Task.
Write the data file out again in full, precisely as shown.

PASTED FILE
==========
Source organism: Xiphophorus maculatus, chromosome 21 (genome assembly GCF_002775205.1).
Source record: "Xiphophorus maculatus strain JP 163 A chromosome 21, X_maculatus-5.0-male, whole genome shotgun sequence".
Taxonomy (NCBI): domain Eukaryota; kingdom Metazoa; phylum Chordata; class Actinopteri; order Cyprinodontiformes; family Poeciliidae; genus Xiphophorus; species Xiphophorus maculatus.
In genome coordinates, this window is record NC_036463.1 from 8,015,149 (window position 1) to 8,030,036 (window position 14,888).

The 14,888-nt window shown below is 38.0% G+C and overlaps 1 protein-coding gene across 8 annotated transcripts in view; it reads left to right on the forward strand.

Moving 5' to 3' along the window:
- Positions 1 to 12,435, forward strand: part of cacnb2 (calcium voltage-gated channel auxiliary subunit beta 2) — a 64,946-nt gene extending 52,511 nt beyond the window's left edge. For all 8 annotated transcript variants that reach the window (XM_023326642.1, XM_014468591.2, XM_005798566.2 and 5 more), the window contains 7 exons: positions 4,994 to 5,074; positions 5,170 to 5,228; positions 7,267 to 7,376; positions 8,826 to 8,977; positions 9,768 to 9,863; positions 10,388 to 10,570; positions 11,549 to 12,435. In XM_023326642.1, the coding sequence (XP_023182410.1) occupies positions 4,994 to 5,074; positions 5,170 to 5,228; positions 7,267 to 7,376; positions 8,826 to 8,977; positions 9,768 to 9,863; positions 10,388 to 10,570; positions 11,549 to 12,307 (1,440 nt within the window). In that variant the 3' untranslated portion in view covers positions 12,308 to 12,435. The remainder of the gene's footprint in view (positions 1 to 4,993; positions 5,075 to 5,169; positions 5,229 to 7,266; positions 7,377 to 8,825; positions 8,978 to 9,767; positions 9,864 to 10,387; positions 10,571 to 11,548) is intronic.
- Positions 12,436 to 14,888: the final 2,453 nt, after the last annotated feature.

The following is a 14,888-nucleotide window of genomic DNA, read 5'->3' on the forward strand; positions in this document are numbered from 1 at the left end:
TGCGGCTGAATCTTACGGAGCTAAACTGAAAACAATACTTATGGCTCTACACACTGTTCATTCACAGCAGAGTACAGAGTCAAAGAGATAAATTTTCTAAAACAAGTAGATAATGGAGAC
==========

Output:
Source organism: Xiphophorus maculatus, chromosome 21 (genome assembly GCF_002775205.1).
Source record: "Xiphophorus maculatus strain JP 163 A chromosome 21, X_maculatus-5.0-male, whole genome shotgun sequence".
Taxonomy (NCBI): domain Eukaryota; kingdom Metazoa; phylum Chordata; class Actinopteri; order Cyprinodontiformes; family Poeciliidae; genus Xiphophorus; species Xiphophorus maculatus.
In genome coordinates, this window is record NC_036463.1 from 8,015,149 (window position 1) to 8,030,036 (window position 14,888).

The 14,888-nt window shown below is 38.0% G+C and overlaps 1 protein-coding gene across 8 annotated transcripts in view; it reads left to right on the forward strand.

Moving 5' to 3' along the window:
- Positions 1 to 12,435, forward strand: part of cacnb2 (calcium voltage-gated channel auxiliary subunit beta 2) — a 64,946-nt gene extending 52,511 nt beyond the window's left edge. For all 8 annotated transcript variants that reach the window (XM_023326642.1, XM_014468591.2, XM_005798566.2 and 5 more), the window contains 7 exons: positions 4,994 to 5,074; positions 5,170 to 5,228; positions 7,267 to 7,376; positions 8,826 to 8,977; positions 9,768 to 9,863; positions 10,388 to 10,570; positions 11,549 to 12,435. In XM_023326642.1, the coding sequence (XP_023182410.1) occupies positions 4,994 to 5,074; positions 5,170 to 5,228; positions 7,267 to 7,376; positions 8,826 to 8,977; positions 9,768 to 9,863; positions 10,388 to 10,570; positions 11,549 to 12,307 (1,440 nt within the window). In that variant the 3' untranslated portion in view covers positions 12,308 to 12,435. The remainder of the gene's footprint in view (positions 1 to 4,993; positions 5,075 to 5,169; positions 5,229 to 7,266; positions 7,377 to 8,825; positions 8,978 to 9,767; positions 9,864 to 10,387; positions 10,571 to 11,548) is intronic.
- Positions 12,436 to 14,888: the final 2,453 nt, after the last annotated feature.

The following is a 14,888-nucleotide window of genomic DNA, read 5'->3' on the forward strand; positions in this document are numbered from 1 at the left end:
TGCGGCTGAATCTTACGGAGCTAAACTGAAAACAATACTTATGGCTCTACACACTGTTCATTCACAGCAGAGTACAGAGTCAAAGAGATAAATTTTCTAAAACAAGTAGATAATGGAGAC